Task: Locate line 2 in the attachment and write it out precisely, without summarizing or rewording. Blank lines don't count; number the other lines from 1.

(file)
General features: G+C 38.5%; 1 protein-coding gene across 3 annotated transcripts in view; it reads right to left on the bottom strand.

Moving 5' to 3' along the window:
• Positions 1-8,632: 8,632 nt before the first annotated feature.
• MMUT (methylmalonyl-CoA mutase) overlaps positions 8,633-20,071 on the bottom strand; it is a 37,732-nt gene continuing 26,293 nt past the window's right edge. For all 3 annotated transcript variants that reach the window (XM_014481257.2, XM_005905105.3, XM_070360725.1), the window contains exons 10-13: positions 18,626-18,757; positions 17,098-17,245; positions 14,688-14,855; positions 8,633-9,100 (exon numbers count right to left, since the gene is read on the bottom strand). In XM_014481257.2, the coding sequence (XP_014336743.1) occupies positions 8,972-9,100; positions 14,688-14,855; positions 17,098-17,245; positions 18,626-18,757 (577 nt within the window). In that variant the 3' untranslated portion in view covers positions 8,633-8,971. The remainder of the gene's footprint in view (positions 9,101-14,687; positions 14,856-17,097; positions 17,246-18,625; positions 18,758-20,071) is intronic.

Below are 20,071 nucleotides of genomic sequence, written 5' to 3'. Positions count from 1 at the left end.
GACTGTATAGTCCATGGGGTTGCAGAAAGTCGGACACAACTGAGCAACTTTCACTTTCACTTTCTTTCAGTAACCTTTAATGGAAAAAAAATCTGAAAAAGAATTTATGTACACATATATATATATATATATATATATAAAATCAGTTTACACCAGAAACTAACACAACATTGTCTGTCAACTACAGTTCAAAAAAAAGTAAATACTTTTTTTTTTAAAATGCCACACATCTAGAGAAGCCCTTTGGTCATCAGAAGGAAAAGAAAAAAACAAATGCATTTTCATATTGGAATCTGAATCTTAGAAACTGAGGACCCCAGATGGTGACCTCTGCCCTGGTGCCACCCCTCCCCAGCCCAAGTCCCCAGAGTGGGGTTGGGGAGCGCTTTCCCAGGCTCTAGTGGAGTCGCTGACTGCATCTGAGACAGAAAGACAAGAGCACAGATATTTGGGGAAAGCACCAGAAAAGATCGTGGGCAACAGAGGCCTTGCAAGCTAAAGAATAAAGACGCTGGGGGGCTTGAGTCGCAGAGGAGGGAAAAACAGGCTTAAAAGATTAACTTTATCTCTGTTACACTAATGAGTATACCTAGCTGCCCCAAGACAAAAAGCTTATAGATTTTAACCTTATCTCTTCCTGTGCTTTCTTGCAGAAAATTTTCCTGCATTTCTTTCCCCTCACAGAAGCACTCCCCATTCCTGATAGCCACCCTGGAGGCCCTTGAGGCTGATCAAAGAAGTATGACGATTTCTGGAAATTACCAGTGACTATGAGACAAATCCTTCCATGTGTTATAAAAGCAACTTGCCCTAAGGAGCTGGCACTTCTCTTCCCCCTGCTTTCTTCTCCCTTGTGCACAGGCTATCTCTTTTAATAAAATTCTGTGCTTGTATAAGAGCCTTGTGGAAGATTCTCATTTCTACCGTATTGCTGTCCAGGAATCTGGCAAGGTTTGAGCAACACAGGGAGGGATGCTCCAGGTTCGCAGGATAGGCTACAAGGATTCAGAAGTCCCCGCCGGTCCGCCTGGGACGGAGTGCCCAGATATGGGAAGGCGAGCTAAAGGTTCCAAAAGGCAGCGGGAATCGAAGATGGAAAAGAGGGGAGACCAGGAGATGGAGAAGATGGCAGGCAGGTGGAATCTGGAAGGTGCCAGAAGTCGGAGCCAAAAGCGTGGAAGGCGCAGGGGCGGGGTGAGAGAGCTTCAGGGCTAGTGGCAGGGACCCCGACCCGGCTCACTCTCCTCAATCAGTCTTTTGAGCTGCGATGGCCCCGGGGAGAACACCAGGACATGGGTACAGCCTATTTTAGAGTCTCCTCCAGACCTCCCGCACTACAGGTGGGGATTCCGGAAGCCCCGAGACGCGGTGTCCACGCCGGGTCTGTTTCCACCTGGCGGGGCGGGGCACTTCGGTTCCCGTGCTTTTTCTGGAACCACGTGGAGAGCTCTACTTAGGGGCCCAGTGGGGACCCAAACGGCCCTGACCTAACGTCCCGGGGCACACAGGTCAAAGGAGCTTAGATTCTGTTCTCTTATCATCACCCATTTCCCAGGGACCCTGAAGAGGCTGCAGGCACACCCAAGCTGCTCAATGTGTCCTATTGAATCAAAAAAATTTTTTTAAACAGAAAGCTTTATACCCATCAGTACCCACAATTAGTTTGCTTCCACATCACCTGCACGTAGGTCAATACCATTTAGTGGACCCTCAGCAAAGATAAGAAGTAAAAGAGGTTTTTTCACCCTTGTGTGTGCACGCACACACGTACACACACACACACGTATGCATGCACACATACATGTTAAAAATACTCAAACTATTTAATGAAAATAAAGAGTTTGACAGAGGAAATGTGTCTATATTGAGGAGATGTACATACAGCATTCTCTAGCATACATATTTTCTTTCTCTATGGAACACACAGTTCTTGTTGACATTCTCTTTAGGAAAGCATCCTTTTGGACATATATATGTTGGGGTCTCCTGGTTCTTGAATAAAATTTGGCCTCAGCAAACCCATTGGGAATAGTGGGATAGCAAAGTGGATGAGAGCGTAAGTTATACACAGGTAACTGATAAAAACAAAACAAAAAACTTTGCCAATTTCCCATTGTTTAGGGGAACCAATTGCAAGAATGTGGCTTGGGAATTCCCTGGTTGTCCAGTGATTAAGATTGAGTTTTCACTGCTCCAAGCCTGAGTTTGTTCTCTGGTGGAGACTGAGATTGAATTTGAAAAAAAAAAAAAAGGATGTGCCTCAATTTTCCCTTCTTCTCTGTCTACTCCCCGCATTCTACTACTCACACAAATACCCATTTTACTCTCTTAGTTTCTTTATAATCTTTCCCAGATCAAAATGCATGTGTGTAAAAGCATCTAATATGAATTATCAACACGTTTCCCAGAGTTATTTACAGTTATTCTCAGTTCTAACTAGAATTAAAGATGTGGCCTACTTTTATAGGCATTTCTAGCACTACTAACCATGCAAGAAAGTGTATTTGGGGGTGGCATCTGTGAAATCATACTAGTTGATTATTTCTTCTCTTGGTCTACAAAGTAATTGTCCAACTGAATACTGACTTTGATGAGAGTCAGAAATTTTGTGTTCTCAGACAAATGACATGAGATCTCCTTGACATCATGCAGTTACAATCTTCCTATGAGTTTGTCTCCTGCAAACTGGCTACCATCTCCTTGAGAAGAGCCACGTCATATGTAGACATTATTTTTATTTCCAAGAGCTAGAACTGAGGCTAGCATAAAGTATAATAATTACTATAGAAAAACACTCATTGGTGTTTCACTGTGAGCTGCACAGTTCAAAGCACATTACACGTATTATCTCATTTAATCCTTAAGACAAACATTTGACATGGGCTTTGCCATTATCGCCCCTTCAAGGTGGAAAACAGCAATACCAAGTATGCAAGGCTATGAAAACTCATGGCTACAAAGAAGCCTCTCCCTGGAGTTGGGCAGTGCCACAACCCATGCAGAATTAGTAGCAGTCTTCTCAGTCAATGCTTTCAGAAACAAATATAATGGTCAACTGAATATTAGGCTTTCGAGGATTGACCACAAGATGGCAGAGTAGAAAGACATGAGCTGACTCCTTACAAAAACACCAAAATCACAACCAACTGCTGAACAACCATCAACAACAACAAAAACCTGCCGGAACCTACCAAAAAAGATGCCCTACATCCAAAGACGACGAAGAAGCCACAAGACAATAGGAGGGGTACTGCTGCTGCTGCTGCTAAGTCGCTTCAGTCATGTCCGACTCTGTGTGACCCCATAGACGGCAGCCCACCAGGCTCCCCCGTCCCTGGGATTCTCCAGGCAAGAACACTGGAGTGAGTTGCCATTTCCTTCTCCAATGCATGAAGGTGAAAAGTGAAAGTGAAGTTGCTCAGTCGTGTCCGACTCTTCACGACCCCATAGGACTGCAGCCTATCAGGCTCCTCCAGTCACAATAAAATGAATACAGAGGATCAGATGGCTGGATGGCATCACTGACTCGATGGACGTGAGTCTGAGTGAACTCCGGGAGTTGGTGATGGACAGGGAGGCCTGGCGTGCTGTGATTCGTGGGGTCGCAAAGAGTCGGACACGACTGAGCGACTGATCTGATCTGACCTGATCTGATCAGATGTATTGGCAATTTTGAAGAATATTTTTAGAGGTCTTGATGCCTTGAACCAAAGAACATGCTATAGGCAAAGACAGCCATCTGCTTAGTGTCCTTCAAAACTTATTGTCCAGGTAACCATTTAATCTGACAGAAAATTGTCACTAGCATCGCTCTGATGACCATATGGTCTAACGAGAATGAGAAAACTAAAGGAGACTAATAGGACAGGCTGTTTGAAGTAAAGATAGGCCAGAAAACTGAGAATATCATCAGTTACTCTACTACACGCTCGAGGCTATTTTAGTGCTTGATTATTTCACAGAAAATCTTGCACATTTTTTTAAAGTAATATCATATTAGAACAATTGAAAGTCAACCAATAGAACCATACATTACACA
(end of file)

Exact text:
Moving 5' to 3' along the window: